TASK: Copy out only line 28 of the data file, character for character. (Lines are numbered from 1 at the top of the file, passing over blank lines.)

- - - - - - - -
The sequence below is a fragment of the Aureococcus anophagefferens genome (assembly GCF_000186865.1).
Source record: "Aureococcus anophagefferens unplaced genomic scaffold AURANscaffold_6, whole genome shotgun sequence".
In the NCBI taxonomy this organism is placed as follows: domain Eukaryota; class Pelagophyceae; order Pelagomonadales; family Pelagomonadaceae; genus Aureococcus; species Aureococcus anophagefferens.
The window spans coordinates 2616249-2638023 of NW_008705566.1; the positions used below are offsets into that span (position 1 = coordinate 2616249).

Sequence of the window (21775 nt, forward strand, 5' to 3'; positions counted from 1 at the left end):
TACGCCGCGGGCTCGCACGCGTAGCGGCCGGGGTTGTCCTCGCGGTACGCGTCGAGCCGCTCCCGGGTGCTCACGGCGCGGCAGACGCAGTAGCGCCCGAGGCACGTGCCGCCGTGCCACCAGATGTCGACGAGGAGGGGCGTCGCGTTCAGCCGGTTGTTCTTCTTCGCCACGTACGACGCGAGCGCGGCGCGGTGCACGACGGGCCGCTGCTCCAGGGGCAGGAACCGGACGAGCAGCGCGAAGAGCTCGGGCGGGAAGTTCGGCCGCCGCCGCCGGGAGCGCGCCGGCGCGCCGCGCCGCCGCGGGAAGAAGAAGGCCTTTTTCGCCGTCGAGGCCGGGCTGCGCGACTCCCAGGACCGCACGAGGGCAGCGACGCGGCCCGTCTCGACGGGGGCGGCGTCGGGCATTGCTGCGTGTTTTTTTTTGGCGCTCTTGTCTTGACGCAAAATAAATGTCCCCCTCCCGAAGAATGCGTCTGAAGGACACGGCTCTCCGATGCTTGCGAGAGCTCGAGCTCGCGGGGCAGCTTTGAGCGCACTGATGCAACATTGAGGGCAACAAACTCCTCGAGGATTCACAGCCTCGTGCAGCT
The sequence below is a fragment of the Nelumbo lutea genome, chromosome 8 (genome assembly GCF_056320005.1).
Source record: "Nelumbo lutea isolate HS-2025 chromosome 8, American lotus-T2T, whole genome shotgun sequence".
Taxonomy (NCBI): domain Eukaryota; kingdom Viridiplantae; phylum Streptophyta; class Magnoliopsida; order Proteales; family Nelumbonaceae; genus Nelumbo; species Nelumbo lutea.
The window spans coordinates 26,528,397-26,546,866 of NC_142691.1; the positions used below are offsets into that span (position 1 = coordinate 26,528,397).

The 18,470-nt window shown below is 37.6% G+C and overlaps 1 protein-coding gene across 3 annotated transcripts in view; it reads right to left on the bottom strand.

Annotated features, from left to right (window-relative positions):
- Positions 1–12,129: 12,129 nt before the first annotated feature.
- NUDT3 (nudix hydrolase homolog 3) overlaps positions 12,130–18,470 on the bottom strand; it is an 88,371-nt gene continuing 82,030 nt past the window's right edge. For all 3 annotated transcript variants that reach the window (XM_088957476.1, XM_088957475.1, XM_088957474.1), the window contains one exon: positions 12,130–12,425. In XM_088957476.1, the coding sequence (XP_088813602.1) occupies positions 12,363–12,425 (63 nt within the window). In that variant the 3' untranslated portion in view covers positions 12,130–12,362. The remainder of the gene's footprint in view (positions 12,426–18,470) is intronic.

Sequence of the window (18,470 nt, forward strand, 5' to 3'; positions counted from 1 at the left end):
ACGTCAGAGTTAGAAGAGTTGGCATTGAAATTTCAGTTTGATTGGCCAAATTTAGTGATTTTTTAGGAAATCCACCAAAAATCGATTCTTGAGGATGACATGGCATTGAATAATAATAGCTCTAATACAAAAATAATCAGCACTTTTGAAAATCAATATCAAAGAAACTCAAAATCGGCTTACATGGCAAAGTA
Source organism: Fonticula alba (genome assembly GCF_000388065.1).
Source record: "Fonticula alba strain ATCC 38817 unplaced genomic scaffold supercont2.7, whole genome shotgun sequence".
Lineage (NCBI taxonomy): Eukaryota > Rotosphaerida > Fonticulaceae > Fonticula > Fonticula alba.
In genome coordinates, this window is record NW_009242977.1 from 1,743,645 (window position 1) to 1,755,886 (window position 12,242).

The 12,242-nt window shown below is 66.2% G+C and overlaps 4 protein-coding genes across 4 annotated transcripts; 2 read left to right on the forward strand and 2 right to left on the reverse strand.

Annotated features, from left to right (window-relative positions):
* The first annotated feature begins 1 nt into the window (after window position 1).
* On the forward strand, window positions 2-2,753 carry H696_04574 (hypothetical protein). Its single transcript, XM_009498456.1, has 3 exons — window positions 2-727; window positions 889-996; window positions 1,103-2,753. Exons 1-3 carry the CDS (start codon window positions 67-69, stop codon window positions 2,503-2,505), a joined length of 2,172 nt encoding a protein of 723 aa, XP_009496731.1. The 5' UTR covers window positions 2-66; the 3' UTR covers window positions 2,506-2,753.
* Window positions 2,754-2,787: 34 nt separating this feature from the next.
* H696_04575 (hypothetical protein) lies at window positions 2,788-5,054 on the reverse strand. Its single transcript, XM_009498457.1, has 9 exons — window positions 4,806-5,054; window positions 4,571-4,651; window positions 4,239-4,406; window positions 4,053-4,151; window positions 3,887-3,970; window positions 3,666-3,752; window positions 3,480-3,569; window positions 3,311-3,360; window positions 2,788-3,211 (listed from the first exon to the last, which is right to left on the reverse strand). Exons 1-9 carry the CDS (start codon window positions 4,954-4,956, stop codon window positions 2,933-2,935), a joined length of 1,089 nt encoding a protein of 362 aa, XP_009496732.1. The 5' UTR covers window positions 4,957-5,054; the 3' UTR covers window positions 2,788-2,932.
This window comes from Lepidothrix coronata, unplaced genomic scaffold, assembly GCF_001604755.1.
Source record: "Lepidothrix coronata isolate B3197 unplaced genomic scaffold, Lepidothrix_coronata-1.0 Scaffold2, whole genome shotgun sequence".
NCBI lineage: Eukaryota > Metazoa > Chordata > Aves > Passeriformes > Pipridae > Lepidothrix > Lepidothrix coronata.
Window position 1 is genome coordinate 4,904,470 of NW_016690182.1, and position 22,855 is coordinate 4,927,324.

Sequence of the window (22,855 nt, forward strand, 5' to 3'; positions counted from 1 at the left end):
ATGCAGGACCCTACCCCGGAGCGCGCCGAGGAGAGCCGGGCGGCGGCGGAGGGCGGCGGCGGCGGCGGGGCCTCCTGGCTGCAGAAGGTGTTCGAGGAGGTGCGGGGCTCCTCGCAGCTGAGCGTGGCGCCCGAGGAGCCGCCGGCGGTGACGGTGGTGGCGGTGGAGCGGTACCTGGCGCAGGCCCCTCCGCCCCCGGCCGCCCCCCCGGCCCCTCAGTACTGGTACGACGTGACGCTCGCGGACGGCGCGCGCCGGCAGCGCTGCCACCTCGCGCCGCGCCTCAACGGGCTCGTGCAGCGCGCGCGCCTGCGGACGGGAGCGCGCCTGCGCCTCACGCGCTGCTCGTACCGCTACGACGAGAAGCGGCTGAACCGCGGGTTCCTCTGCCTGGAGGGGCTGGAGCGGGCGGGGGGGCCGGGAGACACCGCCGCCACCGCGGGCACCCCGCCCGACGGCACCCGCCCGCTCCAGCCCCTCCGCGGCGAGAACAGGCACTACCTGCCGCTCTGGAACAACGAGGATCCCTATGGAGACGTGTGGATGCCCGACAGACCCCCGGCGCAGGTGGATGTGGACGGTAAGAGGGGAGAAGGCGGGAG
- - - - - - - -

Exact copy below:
Source record: "Lepidothrix coronata isolate B3197 unplaced genomic scaffold, Lepidothrix_coronata-1.0 Scaffold2, whole genome shotgun sequence".